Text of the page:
History of the River Street Inn
The River Street Inn provides the perfect location from which to explore the colonial charm of Savannah. Designed in 1773 by General James Oglethorpe, Savannah is the first city in North America planned and under a system of squares. It is also home to the first experimental garden in North America. “Trusty’s Gardens” was established in 1774 to test which crops would grow in the new colony. The year, 1775, saw the formation of Temple Mickva Israel, the third oldest synagogue in the United States. From 1765 until the Paris Treaty of 1783, Savannah was active in the Liberation Movement that ultimately freed the colonies from English rule.
In 1789, Savannah officially became a municipality writing it’s own city government in August of that year. Two years later, Savannah was visited by General George Washington during his tour of the southern ports. Cannons presented to the Georgia Militia by General Washington are displayed on Bay Street at the front of the Inn. To learn the history of the building now housing the River Street Inn is to learn a portion of the history of the Savannah riverfront. As was the case with many of the buildings along the river, the original structure was built for the storage, sampling, grading and export of raw cotton.
By early in the 19th century Savannah was the world’s 2nd largest cotton seaport. This was due in large part by the invention of the cotton gin. In 1793, the widow of General Nathaniel Greene invited a gentleman by the name of Eli Whitney to Savannah to provide tutoring for her children. While staying in the plantation, Mrs. Greene mentioned to Mr. Whitney the difficulty in separating cottonseed from the fiber. According to local tradition, Mr. Whitney locked himself in the barn and within ten days had invented the cotton gin. The cotton gin allowed growers to process and export cotton at a much faster rate, increasing the demand for warehouse space along the riverfront.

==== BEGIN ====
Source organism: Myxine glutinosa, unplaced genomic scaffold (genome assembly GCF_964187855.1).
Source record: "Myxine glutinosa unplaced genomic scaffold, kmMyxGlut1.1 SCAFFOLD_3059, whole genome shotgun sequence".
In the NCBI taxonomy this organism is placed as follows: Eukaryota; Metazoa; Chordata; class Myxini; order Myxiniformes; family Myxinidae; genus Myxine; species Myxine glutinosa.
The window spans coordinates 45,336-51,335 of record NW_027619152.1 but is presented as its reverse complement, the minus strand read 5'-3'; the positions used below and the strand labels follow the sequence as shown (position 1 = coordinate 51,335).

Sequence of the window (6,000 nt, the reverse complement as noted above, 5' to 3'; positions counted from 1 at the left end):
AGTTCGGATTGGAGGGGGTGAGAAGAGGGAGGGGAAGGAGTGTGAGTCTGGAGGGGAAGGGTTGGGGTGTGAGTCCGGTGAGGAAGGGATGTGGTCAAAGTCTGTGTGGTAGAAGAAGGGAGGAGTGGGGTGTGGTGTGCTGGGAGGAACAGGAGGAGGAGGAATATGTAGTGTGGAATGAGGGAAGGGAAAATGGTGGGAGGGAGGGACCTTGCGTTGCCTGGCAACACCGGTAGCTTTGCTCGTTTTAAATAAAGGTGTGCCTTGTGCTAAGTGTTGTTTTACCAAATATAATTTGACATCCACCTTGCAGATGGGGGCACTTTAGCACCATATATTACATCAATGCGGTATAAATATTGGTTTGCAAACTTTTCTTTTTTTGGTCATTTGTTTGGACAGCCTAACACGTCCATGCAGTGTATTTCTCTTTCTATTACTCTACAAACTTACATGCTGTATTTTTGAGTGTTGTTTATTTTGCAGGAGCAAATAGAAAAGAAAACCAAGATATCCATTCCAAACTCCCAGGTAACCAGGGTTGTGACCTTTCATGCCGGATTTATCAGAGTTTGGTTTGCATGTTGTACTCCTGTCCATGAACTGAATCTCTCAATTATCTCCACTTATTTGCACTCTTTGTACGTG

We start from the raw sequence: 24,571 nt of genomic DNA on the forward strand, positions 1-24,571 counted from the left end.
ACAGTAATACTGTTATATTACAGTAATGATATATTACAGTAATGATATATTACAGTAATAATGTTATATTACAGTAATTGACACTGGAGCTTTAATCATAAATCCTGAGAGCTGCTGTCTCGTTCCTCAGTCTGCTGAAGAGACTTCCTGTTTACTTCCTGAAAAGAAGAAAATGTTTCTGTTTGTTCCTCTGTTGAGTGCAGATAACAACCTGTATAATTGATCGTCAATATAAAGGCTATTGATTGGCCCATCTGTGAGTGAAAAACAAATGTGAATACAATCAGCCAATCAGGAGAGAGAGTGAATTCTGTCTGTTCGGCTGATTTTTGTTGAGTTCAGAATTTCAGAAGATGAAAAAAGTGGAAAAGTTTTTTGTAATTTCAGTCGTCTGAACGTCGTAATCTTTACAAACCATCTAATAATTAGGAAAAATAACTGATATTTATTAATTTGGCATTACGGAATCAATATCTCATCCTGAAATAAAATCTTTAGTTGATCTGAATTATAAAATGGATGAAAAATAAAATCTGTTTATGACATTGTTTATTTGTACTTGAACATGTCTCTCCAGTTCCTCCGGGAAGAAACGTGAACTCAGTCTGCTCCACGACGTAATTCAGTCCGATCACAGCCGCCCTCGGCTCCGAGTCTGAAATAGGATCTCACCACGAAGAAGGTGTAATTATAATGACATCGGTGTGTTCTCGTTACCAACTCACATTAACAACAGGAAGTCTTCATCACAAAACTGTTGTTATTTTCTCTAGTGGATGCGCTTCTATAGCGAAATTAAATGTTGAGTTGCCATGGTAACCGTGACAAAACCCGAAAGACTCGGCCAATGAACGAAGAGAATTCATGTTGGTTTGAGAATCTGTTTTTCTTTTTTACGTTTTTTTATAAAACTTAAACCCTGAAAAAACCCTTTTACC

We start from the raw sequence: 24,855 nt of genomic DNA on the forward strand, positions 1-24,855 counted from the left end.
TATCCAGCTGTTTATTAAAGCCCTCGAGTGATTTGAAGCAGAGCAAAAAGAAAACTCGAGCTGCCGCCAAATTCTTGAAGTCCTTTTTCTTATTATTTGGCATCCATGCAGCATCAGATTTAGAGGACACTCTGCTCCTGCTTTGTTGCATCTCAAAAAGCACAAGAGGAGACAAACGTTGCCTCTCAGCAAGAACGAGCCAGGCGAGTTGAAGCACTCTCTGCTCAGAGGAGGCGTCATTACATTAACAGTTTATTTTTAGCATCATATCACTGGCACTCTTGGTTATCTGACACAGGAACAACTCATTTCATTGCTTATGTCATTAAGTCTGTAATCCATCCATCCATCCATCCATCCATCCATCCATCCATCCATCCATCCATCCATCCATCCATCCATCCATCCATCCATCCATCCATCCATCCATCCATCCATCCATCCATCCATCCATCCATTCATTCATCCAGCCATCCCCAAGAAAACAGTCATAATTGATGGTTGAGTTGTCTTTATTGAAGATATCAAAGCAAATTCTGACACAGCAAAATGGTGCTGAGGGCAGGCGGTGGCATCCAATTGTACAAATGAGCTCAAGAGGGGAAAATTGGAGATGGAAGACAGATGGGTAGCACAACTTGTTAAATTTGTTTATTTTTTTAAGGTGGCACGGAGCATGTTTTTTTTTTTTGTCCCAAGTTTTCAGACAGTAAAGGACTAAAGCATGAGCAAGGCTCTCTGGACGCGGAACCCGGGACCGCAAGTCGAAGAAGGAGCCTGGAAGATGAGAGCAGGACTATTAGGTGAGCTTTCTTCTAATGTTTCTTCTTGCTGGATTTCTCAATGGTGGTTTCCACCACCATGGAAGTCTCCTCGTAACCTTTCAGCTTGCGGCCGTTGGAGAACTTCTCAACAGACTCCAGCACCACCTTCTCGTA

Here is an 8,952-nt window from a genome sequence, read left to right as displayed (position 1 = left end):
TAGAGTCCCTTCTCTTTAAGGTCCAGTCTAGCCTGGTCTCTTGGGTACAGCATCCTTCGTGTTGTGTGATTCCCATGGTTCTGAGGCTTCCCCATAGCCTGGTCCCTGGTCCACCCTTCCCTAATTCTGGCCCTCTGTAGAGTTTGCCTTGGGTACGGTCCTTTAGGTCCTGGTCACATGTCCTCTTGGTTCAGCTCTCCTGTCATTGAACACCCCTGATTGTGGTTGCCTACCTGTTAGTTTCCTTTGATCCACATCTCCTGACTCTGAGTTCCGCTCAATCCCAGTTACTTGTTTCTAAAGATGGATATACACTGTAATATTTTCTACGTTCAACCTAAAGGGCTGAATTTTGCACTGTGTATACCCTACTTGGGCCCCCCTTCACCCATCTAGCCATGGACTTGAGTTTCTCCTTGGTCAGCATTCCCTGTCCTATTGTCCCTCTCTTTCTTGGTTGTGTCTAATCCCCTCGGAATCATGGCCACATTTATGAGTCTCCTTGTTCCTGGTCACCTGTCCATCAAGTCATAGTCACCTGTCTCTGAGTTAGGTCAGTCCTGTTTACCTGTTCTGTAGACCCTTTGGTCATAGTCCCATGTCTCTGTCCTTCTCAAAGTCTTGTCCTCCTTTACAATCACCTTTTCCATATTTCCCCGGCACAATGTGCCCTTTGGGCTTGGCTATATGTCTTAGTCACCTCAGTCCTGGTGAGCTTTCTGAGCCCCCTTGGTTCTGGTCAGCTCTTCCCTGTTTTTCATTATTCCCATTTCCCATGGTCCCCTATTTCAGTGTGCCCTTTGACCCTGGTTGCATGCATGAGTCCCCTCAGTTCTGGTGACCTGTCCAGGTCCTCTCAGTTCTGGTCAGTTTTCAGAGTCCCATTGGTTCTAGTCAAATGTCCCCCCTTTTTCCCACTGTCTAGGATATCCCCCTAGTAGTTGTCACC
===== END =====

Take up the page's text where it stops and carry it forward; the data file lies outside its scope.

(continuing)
River Street Inn’s original two floors, built in 1817 out of recycled ballast stone, were soon inadequate to house the increasing amount of cotton moving through the port. As the building has the Savannah River to the north, a high bluff to the south and buildings on either side, the only way to expand was to go higher. In 1853 the top three floors were added, allowing additional storage on the third floor and offices on the fourth and fifth. It was necessary to have outside access to each level for the storage and removal of the large cotton bales. This need resulted in the creation of a series of alleys and walkways on the bluff. The alleys, knows as “Factor’s Walk” after the professionals who graded the cotton are one of the unique design features of the River Street Inn.